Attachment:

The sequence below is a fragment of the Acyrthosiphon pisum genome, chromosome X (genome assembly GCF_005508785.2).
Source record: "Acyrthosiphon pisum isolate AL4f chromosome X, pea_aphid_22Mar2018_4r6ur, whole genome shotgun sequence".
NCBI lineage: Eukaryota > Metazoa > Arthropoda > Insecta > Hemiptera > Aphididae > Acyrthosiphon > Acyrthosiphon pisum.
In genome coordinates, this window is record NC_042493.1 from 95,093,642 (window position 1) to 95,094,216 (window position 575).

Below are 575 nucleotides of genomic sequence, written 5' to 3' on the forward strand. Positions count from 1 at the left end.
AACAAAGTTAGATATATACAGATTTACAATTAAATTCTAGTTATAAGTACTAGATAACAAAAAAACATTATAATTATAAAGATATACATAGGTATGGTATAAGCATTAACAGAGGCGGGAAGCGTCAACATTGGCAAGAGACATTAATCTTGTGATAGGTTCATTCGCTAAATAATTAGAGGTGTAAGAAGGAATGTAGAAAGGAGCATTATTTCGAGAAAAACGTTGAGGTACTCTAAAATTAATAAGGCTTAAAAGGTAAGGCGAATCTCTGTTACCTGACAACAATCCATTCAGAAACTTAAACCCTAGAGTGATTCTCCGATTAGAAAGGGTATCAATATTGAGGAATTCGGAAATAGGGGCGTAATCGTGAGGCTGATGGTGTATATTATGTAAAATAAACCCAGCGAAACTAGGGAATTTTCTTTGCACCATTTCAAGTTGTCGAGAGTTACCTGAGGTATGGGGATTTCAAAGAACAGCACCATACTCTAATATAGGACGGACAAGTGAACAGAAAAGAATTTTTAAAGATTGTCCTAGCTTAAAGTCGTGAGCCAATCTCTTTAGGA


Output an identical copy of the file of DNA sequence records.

The sequence below is a fragment of the Acyrthosiphon pisum genome, chromosome X (genome assembly GCF_005508785.2).
Source record: "Acyrthosiphon pisum isolate AL4f chromosome X, pea_aphid_22Mar2018_4r6ur, whole genome shotgun sequence".
NCBI lineage: Eukaryota > Metazoa > Arthropoda > Insecta > Hemiptera > Aphididae > Acyrthosiphon > Acyrthosiphon pisum.
In genome coordinates, this window is record NC_042493.1 from 95,093,642 (window position 1) to 95,094,216 (window position 575).

Below are 575 nucleotides of genomic sequence, written 5' to 3' on the forward strand. Positions count from 1 at the left end.
AACAAAGTTAGATATATACAGATTTACAATTAAATTCTAGTTATAAGTACTAGATAACAAAAAAACATTATAATTATAAAGATATACATAGGTATGGTATAAGCATTAACAGAGGCGGGAAGCGTCAACATTGGCAAGAGACATTAATCTTGTGATAGGTTCATTCGCTAAATAATTAGAGGTGTAAGAAGGAATGTAGAAAGGAGCATTATTTCGAGAAAAACGTTGAGGTACTCTAAAATTAATAAGGCTTAAAAGGTAAGGCGAATCTCTGTTACCTGACAACAATCCATTCAGAAACTTAAACCCTAGAGTGATTCTCCGATTAGAAAGGGTATCAATATTGAGGAATTCGGAAATAGGGGCGTAATCGTGAGGCTGATGGTGTATATTATGTAAAATAAACCCAGCGAAACTAGGGAATTTTCTTTGCACCATTTCAAGTTGTCGAGAGTTACCTGAGGTATGGGGATTTCAAAGAACAGCACCATACTCTAATATAGGACGGACAAGTGAACAGAAAAGAATTTTTAAAGATTGTCCTAGCTTAAAGTCGTGAGCCAATCTCTTTAGGA